Many of these restorations can be replaced conservatively with direct composite. Unfortunately, however, many of the placement and accompanying adhesive protocols required for predictability can be time-consuming and technique sensitive. That’s why it’s important to understand the historical development of dental equipment when considering today’s etching and adhesive protocol options to determine which will serve you—and your patients—best.
In the total-etch (etch-and-rinse) technique, both enamel and dentin are etched with phosphoric acid to remove the smear layer and condition the preparation prior to bonding (the enamel is etched longer than the dentin). The etchant and smear layer are then rinsed off with water and gently air-dried. Because dentin should remain moist and glossy in appearance, care must be taken not to overdry the dentin. This prevents collagen fibrils from collapsing, which would create a less permeable surface for hydrophilic monomers in the adhesive, as well as a weak interface that could lead to a poor bond and postoperative sensitivity. Although total-etch adhesives and their associated multistep techniques are well established and clinically proven, they are often considered to be technique sensitive.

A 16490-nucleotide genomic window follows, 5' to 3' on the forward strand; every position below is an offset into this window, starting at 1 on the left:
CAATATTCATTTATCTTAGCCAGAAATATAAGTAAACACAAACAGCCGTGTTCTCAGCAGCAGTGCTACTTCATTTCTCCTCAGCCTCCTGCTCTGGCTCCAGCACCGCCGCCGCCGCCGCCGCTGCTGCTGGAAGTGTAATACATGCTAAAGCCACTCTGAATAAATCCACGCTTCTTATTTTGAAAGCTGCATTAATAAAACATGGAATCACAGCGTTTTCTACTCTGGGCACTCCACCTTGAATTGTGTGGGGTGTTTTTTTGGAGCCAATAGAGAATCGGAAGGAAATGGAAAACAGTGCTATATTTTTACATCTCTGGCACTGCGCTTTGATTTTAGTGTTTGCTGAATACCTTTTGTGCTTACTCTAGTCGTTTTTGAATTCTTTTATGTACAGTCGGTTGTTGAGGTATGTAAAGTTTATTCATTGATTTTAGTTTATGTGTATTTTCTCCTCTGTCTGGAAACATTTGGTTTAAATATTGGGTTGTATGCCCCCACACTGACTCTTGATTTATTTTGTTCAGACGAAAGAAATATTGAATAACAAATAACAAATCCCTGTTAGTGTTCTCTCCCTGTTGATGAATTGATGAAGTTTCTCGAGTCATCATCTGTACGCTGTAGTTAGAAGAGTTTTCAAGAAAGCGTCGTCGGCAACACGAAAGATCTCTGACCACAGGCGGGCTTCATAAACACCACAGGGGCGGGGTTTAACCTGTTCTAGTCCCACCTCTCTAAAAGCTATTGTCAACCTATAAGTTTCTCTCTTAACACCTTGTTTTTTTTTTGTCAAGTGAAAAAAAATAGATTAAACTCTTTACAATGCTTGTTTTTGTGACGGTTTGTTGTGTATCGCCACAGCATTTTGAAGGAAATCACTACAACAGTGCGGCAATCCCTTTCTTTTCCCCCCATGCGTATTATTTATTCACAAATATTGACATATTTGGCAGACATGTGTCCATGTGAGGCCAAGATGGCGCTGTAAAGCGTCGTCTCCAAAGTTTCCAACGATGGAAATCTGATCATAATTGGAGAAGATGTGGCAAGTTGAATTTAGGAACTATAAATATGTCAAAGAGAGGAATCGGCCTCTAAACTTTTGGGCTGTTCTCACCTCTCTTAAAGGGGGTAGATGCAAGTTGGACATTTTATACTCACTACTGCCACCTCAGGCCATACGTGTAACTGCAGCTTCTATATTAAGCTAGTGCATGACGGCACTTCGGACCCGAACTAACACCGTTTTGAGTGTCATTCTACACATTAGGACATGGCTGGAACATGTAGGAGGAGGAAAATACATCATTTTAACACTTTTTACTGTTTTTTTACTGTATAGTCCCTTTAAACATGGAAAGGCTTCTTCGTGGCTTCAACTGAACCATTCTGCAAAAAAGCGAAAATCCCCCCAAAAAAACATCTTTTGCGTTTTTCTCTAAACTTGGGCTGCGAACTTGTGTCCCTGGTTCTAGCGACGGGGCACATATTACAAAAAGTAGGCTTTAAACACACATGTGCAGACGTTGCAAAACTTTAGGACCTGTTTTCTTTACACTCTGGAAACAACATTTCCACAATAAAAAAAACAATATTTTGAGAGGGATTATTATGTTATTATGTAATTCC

Manufacturers have helped to streamline adhesive protocols by introducing universal adhesives that promote high bond strength to enamel and dentin and that can be used on both dry and moist dentin. Because they are designed to work with or without phosphoric acid, dental micro motor, universal adhesives (e.g., Adhese Universal from Ivoclar Vivadent) are suitable for all etching techniques without the risk of overetching the dentin.
Presenting a case involving multiple failing side-by-side amalgam posterior restorations, Michael R. Sesemann, DDS, FAACD, explains how selective etching, universal adhesive, and bulk-fill composite can be combined for efficient and predictable posterior quadrant restorations.